Oil attracts heavy fund buying as prices bounce: Kemp

Money managers purchased the equivalent of 60mln barrels in the six most important petroleum futures

  
An oil rig south of town extracts crude on July 21, 2008 in Taft, California. Hemmed in by the richest oil fields in California. Image used for illustrative purpose.

An oil rig south of town extracts crude on July 21, 2008 in Taft, California. Hemmed in by the richest oil fields in California. Image used for illustrative purpose.

Getty Images

(John Kemp is a Reuters market analyst. The views expressed are his own)

LONDON- Hedge funds purchased petroleum last week at the second-fastest rate this year after Hurricane Ida disrupted offshore oil wells and onshore refineries in the Gulf of Mexico.

Money managers purchased the equivalent of 60 million barrels in the six most important petroleum futures and options contracts in the seven days to Aug. 31 (https://tmsnrt.rs/3BI9A0P).

Portfolio managers were sellers of NYMEX and ICE WTI (-1 million barrels) but buyers of U.S. gasoline (+6 million), U.S. diesel (+7 million), European gas oil (+21 million) and Brent crude (+28 million).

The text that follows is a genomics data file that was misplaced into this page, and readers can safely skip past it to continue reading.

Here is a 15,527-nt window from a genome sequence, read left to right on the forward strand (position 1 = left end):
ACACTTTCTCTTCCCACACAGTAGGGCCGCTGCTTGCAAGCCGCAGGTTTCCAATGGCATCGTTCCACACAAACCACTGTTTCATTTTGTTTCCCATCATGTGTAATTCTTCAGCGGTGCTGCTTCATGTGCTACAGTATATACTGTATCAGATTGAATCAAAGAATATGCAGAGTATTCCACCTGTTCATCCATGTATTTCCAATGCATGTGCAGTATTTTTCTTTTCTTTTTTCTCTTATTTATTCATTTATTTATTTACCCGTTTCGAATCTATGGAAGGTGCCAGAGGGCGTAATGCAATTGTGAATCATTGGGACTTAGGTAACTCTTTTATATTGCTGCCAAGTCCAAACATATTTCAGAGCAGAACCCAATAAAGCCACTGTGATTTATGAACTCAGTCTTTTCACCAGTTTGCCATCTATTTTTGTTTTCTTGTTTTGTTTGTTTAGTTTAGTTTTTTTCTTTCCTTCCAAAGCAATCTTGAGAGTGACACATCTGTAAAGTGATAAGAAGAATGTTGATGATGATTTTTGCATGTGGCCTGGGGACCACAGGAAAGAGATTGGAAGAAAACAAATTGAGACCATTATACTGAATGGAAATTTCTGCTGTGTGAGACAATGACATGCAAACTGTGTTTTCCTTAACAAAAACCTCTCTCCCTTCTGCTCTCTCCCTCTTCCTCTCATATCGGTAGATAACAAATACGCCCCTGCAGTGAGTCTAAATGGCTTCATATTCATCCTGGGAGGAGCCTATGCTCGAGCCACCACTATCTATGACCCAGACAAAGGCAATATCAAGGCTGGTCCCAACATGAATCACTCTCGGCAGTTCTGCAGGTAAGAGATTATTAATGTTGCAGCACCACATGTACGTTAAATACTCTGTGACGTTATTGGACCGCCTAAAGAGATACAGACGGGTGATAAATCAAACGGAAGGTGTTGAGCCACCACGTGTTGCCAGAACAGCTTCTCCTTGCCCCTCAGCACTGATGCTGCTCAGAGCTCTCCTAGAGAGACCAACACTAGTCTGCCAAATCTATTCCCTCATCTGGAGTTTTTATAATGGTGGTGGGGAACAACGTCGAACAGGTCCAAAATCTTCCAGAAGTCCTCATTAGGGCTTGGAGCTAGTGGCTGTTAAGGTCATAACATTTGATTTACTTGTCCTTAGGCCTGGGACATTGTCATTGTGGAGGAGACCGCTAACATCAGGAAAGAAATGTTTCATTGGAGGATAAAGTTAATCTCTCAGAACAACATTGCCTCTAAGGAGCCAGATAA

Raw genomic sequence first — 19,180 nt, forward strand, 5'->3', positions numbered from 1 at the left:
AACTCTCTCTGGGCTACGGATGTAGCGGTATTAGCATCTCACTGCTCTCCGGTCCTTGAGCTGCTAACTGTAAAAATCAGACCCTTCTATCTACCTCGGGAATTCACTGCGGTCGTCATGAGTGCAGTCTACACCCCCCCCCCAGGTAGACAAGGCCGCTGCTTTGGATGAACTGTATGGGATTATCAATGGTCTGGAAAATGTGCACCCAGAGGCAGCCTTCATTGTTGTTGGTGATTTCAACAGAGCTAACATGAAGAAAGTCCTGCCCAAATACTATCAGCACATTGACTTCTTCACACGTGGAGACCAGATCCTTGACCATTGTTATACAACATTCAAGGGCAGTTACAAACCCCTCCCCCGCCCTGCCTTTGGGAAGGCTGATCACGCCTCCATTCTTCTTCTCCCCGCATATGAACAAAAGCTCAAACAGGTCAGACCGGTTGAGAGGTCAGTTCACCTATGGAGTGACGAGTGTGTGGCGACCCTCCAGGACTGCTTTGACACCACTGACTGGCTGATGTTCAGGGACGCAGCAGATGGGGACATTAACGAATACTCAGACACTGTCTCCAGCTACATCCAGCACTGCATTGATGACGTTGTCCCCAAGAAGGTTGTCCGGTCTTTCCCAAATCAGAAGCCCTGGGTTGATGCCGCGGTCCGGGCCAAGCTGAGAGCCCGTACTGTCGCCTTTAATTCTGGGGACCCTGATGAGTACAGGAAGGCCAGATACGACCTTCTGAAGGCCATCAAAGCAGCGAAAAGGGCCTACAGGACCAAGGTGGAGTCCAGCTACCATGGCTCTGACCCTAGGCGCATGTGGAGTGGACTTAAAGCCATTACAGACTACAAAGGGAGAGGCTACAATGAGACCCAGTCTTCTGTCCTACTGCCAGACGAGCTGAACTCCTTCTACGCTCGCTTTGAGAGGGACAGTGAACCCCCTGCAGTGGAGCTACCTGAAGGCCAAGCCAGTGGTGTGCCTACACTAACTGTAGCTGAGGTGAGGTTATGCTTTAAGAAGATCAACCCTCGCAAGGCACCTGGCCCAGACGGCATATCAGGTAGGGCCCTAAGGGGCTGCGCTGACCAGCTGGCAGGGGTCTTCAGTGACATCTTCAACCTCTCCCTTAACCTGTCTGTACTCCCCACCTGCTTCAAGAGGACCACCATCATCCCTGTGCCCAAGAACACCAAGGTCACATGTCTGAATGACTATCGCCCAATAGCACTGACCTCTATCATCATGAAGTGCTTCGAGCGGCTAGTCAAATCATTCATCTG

In the previous 10 weeks funds had sold the equivalent of 268 million barrels, according to position records from ICE Futures Europe and the U.S. Commodity Futures Trading Commission.

But in the two most recent weeks, the rate of selling had decelerated and prices had started to rise, heralding a probable turning point and creating favourable conditions for a new wave of buying.

In this context, the interruption to offshore oil production in the Gulf of Mexico and refining activity in Louisiana, which will tighten the availability of crude and refined fuels, gave extra impetus to the turnaround.

Fund managers have become especially bullish about prices for middle distillates such as U.S. diesel and European gas oil, where the ratio of bullish long positions to bearish short ones has climbed to 8.6 to 1.

The bullish ratio was the highest since October 2018, before the coronavirus crisis and before the trade war between the United States and China intensified, adversely affecting global trade volumes.

With freight demand expected to remain strong while the resurgent pandemic limits aviation and private motor traffic, funds are anticipating the imbalance in refined product demand will worsen, intensifying the diesel shortage.

John Kemp

(Editing by David Goodman) ((john.kemp@thomsonreuters.com))